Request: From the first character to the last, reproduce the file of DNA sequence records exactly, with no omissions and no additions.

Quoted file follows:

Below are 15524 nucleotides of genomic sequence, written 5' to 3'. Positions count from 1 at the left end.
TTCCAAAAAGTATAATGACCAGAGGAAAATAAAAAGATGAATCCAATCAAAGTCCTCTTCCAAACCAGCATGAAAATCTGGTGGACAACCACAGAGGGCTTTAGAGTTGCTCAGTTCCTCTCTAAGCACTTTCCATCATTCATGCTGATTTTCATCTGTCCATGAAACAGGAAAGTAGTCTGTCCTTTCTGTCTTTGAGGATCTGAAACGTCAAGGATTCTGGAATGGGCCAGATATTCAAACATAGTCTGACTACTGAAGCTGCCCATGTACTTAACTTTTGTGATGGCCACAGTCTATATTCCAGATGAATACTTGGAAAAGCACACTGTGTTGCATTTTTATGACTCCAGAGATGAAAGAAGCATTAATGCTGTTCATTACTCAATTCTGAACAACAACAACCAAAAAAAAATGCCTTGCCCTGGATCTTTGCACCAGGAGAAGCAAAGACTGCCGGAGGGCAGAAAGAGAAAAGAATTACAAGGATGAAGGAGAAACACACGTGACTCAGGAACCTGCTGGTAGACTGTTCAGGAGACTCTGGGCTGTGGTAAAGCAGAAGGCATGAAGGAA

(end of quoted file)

Below are 15524 nucleotides of genomic sequence, written 5' to 3'. Positions count from 1 at the left end.
TTCCAAAAAGTATAATGACCAGAGGAAAATAAAAAGATGAATCCAATCAAAGTCCTCTTCCAAACCAGCATGAAAATCTGGTGGACAACCACAGAGGGCTTTAGAGTTGCTCAGTTCCTCTCTAAGCACTTTCCATCATTCATGCTGATTTTCATCTGTCCATGAAACAGGAAAGTAGTCTGTCCTTTCTGTCTTTGAGGATCTGAAACGTCAAGGATTCTGGAATGGGCCAGATATTCAAACATAGTCTGACTACTGAAGCTGCCCATGTACTTAACTTTTGTGATGGCCACAGTCTATATTCCAGATGAATACTTGGAAAAGCACACTGTGTTGCATTTTTATGACTCCAGAGATGAAAGAAGCATTAATGCTGTTCATTACTCAATTCTGAACAACAACAACCAAAAAAAAATGCCTTGCCCTGGATCTTTGCACCAGGAGAAGCAAAGACTGCCGGAGGGCAGAAAGAGAAAAGAATTACAAGGATGAAGGAGAAACACACGTGACTCAGGAACCTGCTGGTAGACTGTTCAGGAGACTCTGGGCTGTGGTAAAGCAGAAGGCATGAAGGAA